• Politics were more a part of gameplay.In the older games there was more of a hierarchy, and when you had a problem with someone you didn't start spouting profanity in general/local but rather went to your guild leader who went to their guild leader to resolve it. As such there were a lot of rules, written and unwritten that players generally followed.

someforumguy isn't quite as nostalgic as some about the "good ol' days":

Back then I played shooters and RTS games. The early MMO's were too boring for me. I never had any understanding for the dull and painfull mechanics that made everything take so long. The only challenges I saw in oldschool MMO's were challenges that had nothing to do with gaming in my eyes. Camping, corpseruns,waiting for mana to replenish, travelling times even if you were just going back and forth were ridiculous in my eyes.

Not fun and not a gameplay challenge. I wanted to be challenged in skill (twitched based) or tactically. This was nowhere to be found in those oldschool MMO's. Oldschool MMO's would never become popular in current market. (Most) people have a job already.

VengeSunsoar didn't find the older games harder necessarily, but he did certainly find them more tedious:

I personally don't feel old MMO's were harder.  They were longer than most newer games, they definately had points that were more irritating.  But the game itself, how you played wasn't any harder or more challenging... just longer and more tedious.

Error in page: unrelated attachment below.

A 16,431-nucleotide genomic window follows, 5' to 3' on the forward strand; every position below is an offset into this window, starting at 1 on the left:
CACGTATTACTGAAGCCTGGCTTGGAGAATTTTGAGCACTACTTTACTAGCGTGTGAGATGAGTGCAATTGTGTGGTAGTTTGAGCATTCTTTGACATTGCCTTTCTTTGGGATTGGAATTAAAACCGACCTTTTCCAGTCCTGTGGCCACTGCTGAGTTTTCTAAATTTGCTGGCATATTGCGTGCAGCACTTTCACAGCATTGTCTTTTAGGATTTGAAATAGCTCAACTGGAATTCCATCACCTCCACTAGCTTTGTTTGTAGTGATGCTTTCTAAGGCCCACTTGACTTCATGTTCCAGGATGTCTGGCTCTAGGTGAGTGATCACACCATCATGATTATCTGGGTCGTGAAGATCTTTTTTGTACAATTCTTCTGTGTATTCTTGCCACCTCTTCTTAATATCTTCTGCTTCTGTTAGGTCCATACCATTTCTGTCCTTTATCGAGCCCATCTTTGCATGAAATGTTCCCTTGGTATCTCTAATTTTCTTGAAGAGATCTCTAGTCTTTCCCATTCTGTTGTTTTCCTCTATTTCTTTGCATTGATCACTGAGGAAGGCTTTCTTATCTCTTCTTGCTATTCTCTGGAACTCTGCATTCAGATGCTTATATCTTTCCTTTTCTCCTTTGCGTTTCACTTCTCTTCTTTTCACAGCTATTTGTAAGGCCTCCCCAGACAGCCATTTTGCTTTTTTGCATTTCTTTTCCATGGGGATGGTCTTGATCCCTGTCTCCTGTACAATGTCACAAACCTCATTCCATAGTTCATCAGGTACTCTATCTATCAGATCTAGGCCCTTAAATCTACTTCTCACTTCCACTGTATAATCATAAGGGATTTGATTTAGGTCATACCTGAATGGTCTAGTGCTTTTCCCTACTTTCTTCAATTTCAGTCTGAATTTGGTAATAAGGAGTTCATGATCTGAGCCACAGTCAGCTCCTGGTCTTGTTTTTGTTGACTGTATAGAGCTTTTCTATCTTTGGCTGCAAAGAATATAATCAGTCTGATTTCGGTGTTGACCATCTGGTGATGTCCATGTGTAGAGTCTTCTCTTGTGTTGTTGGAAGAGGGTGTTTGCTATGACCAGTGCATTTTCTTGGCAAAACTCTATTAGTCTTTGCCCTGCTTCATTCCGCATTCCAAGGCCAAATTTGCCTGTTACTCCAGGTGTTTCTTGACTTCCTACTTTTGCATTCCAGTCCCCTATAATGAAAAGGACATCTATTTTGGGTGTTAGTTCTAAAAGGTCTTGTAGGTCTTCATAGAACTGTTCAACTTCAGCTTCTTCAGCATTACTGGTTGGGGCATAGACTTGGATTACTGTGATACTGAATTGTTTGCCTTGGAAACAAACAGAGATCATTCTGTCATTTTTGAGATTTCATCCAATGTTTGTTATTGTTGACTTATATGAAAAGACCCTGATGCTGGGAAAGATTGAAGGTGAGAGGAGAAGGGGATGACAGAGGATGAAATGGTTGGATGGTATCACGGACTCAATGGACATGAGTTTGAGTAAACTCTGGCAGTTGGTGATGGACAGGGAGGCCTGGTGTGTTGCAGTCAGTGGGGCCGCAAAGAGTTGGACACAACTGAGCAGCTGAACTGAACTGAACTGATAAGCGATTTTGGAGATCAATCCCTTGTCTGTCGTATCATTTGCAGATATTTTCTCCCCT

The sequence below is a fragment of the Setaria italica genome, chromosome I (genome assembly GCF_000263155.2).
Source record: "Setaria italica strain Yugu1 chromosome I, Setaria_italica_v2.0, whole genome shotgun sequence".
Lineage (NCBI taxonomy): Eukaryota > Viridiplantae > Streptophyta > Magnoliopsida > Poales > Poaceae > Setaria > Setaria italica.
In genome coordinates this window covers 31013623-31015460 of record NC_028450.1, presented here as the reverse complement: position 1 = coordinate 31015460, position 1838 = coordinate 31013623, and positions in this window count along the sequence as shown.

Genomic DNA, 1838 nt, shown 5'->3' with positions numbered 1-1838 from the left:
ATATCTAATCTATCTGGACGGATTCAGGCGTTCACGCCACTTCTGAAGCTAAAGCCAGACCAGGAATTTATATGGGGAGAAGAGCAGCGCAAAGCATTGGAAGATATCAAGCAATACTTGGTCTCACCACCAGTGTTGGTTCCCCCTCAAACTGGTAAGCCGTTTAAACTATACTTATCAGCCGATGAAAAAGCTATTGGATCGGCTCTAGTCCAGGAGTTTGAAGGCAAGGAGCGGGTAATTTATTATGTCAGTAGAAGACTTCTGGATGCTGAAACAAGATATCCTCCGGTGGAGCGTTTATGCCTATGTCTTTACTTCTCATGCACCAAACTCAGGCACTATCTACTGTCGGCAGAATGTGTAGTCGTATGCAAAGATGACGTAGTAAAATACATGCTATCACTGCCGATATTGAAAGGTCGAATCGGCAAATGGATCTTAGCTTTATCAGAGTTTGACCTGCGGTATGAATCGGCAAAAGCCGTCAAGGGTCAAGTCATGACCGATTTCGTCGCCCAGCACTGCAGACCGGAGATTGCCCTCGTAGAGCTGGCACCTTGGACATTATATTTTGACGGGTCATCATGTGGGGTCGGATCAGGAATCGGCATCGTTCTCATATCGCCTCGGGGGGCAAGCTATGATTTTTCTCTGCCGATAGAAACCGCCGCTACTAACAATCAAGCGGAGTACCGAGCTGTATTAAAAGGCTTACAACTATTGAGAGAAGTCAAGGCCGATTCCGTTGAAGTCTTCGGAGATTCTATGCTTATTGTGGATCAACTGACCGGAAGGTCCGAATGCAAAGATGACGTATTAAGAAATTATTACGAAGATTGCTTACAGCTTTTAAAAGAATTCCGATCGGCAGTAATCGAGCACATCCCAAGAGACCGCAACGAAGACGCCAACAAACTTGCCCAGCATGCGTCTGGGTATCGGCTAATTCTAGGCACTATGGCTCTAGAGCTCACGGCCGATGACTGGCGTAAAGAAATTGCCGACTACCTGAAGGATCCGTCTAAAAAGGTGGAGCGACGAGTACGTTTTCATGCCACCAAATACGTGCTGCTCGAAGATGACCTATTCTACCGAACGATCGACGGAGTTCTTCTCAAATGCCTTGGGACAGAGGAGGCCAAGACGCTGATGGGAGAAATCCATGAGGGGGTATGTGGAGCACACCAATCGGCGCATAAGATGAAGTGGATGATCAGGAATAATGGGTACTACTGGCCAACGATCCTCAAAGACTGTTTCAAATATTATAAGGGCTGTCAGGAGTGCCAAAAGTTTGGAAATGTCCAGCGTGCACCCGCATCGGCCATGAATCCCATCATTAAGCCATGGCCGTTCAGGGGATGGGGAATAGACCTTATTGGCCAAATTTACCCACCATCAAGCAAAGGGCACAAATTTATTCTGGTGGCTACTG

Actually as much fun as I had in EQ I actually find that it was more limited in almost every way than games today.  Less choice in developing my character, less choice in the areas I played (eventually solved by... what 16 expansions now), less choice in the content available for single player progression.

However I did like the teamwork.  These days I team when I want and solo when I want, however I will admit that sometimes sparking up conversations and keeping groups is harder today.  There has to be some way to not only make grouping as easy and rewarding as it is today (and yes groups get more xp, more loot and more coin than soloing) encourage teamwork, while still keeping soloing as a real viable experience and not the afterthought of games gone by.

Venge

Admittedly, I wasn't around for the oldest of the old school. I got my start on Star Wars Galaxies back in '03, so I missed the boat on Meridian 59, EverQuest and Ultima Online; and while World of Warcraft was just slightly over a year away Star Wars Galaxies was pretty old school, especially at launch. As other users mentioned a lot of the "quality of life" features we take for granted weren't necessarily available back then. Galaxies launched without vehicles or mounts and only a few fixed locations per planet to fast-travel to so everyone spent most of their time walking. If you played at launch there were indeed corpse runs, loot and all. Adventuring wasn't a quick and easy affair, either; players had to stack up on consumables, get buffs, etc in order to go out and hunt and earn experience. Everything simply took longer.

In some ways, this was a good thing, and I feel contemporary MMOs often go too far in the other direction. Instant gratification is the name of the game now. I don't mind this depending on the game, but when I'm looking forward to some grand new MMORPG I'd definitely like to see a bit more of a happy medium.

What are your thoughts on the old school vs. the new school? Share 'em in the comments below!